The concept is relatively simple. Assume that the private market for a 30-year mortgage was 6% for a “good” borrower who has 20% equity down payment.
Now assume that in its wisdom Washington wants to provide a stimulus to the housing market. Fannie and Freddie are willing to provide the same 30-year mortgage at 5% and they are will to do it for a lower rated borrower and they are willing to do it at 90% of the purchase price.
Clearly this is a subsidy that will ripple through the system. The suggestion by the CBO is that government would record a charge UP FRONT equal to the difference between the actual terms of the loan and the market terms for the same financing. As the F/F loans have a high advance rate they would get a higher return than the 80/20 deal. If the market rate for the 90/10 deal was 7% then the cost to the government would be the Net Present Value of the 2% over the life of the loan (average 15 years). In this case the government would have to recognize a current cost of ~$15 for every $100 they lend.
My example might be a tad extreme. The point of the mark to market is to force Washington into recognizing that there is a cost to their lending. For years we went by thinking that all that cheap money was in fact without a cost. 2007-10 proved how wrong that was. Fannie and Freddie will cost the taxpayers more than a half trillion before this is all done.
Nothing will move Washington out of the lending business faster than if they have to pay for it. Recent history shows beyond doubt that there are real costs to subsidized mortgage lending. For the current budget to take a hit that approximates the fair value of mortgages would be the smartest thing we could do. The reserves created would go a long way toward assuring that there would never be a blowup and conservatorship again. If the reserves prove unnecessary after a period of time they could be returned to the taxpayers as a bonus. From the CBO report:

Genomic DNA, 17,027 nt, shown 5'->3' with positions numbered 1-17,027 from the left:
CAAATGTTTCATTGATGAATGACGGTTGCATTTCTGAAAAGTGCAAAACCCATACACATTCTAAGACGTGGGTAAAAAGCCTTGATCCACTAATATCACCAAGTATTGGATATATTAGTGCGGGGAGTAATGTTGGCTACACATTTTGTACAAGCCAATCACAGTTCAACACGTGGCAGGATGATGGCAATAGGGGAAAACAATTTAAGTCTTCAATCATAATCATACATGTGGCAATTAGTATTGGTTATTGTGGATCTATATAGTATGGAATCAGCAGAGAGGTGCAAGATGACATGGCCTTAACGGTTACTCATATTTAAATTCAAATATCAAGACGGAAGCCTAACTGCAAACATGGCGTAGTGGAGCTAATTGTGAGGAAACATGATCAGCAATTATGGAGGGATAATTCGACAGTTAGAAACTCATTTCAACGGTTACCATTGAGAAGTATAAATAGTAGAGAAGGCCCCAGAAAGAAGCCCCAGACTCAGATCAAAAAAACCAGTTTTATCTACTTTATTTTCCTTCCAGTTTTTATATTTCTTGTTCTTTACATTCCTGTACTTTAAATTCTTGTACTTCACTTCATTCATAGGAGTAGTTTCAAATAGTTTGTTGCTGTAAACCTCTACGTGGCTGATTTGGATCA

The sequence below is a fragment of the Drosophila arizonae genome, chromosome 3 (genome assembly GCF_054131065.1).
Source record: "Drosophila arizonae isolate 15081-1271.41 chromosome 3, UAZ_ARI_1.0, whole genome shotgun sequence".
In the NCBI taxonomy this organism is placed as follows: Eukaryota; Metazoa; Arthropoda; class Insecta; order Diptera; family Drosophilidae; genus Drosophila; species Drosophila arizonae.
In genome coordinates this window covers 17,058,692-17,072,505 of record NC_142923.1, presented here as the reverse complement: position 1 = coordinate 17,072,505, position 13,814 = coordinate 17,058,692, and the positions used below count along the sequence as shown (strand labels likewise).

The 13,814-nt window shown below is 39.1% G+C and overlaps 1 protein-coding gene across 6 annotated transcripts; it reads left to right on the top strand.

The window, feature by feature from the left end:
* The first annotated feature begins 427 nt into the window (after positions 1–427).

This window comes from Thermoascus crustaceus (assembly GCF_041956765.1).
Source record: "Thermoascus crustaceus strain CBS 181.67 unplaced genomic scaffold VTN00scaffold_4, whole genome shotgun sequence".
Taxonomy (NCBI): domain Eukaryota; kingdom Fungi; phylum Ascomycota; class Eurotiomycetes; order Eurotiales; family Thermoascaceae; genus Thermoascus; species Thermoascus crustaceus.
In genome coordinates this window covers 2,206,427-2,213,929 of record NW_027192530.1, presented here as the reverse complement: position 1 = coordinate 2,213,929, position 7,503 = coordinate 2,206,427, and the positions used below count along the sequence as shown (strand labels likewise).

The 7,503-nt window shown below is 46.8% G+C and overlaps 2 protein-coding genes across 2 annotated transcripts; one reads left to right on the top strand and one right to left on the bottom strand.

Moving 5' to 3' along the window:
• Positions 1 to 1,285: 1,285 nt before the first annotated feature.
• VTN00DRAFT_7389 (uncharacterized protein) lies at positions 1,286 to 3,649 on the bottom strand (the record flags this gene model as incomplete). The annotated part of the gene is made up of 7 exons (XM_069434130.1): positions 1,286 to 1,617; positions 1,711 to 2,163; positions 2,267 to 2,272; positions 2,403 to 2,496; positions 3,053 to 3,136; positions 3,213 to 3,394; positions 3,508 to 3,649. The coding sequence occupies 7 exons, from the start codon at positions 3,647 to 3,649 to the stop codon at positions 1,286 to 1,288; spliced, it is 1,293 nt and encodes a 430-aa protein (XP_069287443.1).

If you’re a conservative and you want to see a smaller role for government the CBO proposal on mortgages is the ticket for you. I can’t help but connect the dots between Shelby’s "no" vote on Thursday and the CBO report from the same day.
CBO believes that treating Fannie Mae and Freddie Mac as governmental entities for the purposes of the federal budget, and accounting for them on a fair- value basis, accurately reflects their current status. That treatment also provides more timely and relevant information to policymakers considering options for the future of the GSEs.
For instance, if legislation required Fannie Mae and Freddie Mac to increase subsidies on guarantees to first-time home buyers through a new program, the program would show an immediate cost under CBO’s budgetary treatment.
Something along the lines described by the CBO is coming. Barney Frank does not have the influence or the votes to stop it. Strong hands like Shelby will get their way. While the actual outcome is cloudy there is one conclusion you can take to the bank. Mortgages are going to be more difficult to get and they will cost more in twelve months. That will hurt, but it is a good thing.
Note: Edward DeMarco is the acting director at the FHFA. He has had this ‘temporary’ position for two years. Ed has done a good job. I believe that his policies and actions have consistently taken the side of the taxpayer. Exactly how it should be. DeMarco deserves a shot at the job. I doubt he will get it. Another mistake.